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Optics Express

Optics Express

  • Editor: C. Martijn de Sterke
  • Vol. 20, Iss. 3 — Jan. 30, 2012
  • pp: 2772–2778
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Stand-alone system for high-resolution, real-time terahertz imaging

Maria I. Amanti, Giacomo Scalari, Mattias Beck, and Jerome Faist  »View Author Affiliations


Optics Express, Vol. 20, Issue 3, pp. 2772-2778 (2012)
http://dx.doi.org/10.1364/OE.20.002772


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Abstract

In this work we present a stand-alone, portable system for high resolution real-time THz imaging. The total weight of the apparatus is less than 15 kg and its physical dimension is of ~(65 cm)3. A quantum cascade laser emitting at 3.4 THz laser based on a third-order distributed feedback cavity is used as source. It operates in continuous-wave at 50 K with more than 1 mW output power and less than 300 mW of power consumption. High resolution real-time THz imaging is reported: resolution of 2.5 times the wavelength is demonstrated.

© 2012 OSA

1. Introduction

THz imaging systems are interesting both for research and commercial applications. For instance the unique transitions of molecules in THz range, due to rotational and vibration levels, can be exploited to study specific functions of the samples or as fingerprint for security reasons [1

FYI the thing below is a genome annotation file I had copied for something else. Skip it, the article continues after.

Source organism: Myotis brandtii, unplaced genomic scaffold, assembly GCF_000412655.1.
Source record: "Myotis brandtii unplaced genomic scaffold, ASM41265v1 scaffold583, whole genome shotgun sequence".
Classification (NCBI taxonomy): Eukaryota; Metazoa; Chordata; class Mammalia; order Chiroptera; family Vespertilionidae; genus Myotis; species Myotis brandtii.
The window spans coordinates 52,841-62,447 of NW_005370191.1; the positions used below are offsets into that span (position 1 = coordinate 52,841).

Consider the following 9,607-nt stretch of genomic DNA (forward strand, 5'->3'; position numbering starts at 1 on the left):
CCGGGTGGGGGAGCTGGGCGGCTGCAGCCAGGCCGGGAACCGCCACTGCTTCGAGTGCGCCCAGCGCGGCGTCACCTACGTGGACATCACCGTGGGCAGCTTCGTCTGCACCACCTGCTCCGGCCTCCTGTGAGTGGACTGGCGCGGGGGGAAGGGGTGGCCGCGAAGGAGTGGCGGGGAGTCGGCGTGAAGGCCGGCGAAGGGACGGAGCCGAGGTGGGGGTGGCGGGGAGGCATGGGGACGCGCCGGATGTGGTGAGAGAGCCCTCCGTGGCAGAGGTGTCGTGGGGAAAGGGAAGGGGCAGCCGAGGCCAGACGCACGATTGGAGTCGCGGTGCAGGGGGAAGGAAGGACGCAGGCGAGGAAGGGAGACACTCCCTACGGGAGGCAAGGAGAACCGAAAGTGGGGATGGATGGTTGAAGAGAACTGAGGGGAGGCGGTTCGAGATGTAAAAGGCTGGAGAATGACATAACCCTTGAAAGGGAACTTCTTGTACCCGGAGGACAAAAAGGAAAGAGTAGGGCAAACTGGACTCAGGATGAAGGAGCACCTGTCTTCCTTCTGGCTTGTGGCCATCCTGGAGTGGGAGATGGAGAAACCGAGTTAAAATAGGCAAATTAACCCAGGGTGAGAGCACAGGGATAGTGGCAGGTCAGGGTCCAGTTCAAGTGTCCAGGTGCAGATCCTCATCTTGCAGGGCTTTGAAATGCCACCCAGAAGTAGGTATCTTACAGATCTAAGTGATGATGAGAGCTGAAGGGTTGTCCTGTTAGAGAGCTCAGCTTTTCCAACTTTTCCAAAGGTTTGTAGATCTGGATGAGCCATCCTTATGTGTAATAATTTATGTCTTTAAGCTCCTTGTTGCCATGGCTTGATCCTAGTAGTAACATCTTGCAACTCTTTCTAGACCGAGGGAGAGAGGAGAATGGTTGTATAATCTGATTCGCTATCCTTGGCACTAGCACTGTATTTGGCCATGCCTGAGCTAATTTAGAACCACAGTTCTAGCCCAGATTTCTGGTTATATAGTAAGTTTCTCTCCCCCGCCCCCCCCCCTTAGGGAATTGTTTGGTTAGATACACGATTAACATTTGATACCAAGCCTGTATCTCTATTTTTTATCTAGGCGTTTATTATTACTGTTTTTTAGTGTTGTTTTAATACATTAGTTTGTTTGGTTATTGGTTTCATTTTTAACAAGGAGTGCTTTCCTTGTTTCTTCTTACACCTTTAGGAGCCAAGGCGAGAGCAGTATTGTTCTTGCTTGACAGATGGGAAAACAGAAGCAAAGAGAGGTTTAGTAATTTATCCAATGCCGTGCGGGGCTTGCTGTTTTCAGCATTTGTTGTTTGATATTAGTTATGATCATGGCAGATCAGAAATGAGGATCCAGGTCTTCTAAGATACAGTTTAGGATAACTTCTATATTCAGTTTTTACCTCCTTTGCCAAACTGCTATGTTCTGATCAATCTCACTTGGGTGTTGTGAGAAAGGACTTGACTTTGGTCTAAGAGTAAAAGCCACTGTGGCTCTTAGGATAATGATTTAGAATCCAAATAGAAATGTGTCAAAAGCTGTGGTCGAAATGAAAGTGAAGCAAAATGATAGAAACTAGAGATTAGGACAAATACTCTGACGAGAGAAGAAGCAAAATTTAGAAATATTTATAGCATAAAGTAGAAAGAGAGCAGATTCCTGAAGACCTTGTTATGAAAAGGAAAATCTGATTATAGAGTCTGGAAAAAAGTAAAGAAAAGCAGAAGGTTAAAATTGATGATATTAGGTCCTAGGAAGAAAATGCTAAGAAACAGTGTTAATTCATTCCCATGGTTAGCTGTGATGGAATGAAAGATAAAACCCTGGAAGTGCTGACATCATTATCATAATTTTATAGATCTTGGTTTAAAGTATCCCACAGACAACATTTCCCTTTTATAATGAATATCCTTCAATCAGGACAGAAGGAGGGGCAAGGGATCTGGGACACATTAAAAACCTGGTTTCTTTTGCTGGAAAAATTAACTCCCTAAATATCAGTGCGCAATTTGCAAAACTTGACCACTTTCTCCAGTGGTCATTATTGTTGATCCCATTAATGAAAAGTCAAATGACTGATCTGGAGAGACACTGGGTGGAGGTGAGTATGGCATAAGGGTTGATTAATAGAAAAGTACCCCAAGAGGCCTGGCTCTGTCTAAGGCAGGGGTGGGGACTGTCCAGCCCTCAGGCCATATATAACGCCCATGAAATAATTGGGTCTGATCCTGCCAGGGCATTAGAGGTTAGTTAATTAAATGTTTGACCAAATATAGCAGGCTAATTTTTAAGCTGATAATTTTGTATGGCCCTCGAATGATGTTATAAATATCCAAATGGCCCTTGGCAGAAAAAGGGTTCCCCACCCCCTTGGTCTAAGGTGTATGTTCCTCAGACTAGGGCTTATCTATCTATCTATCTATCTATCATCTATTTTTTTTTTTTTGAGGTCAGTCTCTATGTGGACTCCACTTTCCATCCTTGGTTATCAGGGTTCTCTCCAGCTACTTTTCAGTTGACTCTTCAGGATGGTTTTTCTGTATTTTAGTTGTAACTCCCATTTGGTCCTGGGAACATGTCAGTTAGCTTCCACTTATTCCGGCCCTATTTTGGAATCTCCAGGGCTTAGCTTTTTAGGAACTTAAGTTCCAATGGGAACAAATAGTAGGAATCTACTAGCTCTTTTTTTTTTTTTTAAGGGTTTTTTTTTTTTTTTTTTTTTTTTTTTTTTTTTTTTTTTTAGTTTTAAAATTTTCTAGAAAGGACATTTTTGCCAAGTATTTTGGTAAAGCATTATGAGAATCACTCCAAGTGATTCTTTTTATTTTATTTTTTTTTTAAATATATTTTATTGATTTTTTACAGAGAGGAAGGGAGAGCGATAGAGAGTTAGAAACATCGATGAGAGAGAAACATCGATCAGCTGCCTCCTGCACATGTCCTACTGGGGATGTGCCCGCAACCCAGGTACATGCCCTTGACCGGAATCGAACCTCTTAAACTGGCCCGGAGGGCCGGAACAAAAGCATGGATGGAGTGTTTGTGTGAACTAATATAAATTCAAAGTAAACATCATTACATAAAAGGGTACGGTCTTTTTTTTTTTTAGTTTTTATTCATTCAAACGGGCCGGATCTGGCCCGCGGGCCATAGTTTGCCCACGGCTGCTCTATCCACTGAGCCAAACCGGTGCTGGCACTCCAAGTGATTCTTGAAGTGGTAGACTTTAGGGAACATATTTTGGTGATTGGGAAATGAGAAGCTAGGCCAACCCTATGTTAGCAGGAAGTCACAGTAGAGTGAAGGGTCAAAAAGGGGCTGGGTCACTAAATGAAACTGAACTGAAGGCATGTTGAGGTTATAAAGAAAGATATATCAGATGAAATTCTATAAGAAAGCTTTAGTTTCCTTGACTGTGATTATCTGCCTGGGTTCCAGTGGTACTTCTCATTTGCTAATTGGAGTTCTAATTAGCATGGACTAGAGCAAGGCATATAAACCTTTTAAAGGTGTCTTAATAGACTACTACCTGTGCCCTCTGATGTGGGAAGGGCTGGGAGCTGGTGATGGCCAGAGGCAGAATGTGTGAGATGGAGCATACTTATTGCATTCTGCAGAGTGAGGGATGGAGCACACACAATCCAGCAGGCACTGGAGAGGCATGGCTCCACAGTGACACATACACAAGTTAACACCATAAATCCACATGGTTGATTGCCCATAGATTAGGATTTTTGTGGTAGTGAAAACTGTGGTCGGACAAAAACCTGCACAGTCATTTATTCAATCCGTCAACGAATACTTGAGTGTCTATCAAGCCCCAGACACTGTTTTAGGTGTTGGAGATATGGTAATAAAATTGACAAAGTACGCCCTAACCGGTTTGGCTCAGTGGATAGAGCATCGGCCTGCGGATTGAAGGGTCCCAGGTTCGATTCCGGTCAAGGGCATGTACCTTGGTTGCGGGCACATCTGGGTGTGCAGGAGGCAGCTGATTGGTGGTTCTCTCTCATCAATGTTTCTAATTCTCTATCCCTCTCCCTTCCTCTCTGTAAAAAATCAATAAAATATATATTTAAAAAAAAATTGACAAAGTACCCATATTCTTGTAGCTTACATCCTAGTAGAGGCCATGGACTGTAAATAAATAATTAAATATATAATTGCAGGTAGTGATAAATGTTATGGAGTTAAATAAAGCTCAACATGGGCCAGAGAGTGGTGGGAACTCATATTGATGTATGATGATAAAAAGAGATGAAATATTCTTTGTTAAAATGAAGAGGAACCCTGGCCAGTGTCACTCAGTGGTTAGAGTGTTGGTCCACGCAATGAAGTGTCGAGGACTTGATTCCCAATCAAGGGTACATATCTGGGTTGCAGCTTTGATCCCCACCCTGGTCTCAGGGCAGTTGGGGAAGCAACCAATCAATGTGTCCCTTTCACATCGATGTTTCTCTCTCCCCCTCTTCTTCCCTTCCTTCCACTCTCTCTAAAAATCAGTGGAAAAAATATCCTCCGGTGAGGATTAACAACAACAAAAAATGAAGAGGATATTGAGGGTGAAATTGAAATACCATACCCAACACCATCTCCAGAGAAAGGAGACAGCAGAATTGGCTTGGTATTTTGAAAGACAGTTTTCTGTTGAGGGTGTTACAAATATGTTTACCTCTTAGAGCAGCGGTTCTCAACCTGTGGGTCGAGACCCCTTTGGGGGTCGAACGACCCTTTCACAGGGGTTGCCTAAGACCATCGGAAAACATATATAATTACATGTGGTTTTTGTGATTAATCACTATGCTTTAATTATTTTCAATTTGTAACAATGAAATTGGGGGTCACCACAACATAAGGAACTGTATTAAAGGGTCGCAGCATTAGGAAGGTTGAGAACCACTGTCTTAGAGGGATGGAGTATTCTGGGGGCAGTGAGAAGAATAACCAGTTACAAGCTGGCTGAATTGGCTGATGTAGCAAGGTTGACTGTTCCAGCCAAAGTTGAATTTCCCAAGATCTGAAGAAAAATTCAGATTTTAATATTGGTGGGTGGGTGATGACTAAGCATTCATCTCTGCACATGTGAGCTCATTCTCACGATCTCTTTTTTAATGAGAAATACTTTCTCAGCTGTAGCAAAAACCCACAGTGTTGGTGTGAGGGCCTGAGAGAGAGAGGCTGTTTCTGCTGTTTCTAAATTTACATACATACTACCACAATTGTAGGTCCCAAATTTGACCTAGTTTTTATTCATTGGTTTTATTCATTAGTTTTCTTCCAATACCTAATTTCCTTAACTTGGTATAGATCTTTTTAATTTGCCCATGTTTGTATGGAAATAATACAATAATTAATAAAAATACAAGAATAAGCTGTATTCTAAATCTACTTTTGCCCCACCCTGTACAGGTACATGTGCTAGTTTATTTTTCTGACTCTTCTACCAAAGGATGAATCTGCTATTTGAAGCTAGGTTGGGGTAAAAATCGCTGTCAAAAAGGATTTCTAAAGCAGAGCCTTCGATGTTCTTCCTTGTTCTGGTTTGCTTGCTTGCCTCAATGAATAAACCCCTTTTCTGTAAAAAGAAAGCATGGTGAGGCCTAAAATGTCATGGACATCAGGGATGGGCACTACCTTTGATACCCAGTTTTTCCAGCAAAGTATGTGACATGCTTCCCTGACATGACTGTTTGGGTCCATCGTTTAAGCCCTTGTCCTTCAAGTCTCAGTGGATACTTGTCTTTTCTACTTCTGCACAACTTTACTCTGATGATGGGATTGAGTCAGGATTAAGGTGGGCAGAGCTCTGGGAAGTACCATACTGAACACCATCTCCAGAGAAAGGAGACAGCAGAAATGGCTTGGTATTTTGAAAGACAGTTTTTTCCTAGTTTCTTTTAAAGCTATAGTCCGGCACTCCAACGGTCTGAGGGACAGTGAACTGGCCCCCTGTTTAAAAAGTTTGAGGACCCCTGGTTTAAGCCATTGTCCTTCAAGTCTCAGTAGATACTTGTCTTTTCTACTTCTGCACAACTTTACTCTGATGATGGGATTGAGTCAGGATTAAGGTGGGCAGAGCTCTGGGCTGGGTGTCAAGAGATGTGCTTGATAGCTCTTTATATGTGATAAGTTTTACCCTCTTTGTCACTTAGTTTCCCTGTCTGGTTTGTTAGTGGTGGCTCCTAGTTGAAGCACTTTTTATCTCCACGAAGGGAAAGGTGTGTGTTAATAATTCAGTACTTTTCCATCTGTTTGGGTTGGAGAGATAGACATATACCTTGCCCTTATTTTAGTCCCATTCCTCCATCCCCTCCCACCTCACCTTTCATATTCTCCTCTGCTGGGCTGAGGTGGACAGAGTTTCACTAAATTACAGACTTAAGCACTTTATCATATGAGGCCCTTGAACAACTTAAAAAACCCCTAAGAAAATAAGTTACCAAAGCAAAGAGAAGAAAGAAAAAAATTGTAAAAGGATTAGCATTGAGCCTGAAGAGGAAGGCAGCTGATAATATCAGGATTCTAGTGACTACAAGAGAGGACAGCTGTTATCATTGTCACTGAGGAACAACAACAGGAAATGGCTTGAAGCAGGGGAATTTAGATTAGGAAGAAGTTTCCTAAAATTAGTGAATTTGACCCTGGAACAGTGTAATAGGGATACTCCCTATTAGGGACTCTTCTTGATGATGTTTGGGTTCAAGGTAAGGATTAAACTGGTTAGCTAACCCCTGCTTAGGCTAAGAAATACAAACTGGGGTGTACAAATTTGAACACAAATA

1. H. Zhong, A. Redo-Sanchez, and X.-C. Zhang, “Identification and classification of chemicals using terahertz reflective spectroscopic focal-plane imaging system,” Opt. Express 14(20), 9130–9141 (2006). [CrossRef] [PubMed]

4

4. Y. C. Shen, T. Lo, P. F. Taday, B. E. Cole, R. Tribe, and M. C. Kemp, “Detection and identification of explosives using terahertz pulsed spectroscopic imaging,” Appl. Phys. Lett. 86(24), 241116 (2005). [CrossRef]

]. Moreover, thanks to the low photon energies, the use of THz radiation in biomedical applications could prevent the screening exposure of biological tissues to harmful radiations such as x-rays [5

5. S. M. Kim, F. Hatami, J. S. Harris, A. W. Kurian, J. Ford, D. King, G. Scalari, M. Giovannini, N. Hoyler, J. Faist, and G. Harris, “Biomedical terahertz imaging with a quantum cascade laser,” Appl. Phys. Lett. 88(15), 153903 (2006). [CrossRef]

,6

6. R. M. Woodward, V. P. Wallace, D. D. Arnone, E. H. Linfield, and M. Pepper, “Terahertz pulsed imaging of skin cancer in the time and frequency domain,” J. Biol. Phys. 29(2/3), 257–259 (2003). [CrossRef]

]. The good transparency to the THz radiation of non-metallic materials, such as plastics, ceramics and polymers and the high penetration depth, makes this radiation valuable for applications as non-destructive material quality control and homeland security [3

3. K. Kawase, Y. Ogawa, Y. Watanabe, and H. Inoue, “Non-destructive terahertz imaging of illicit drugs using spectral fingerprints,” Opt. Express 11(20), 2549–2554 (2003). [CrossRef] [PubMed]

,7

7. N. Karpowicz, H. Zhong, C. Zhang, K.-I. Lin, J.-S. Hwang, and X. C. Zhang, “Depth-resolving THz imaging with tomosynthesis,” Opt. Express 17, 9558–9570 (2009). [CrossRef]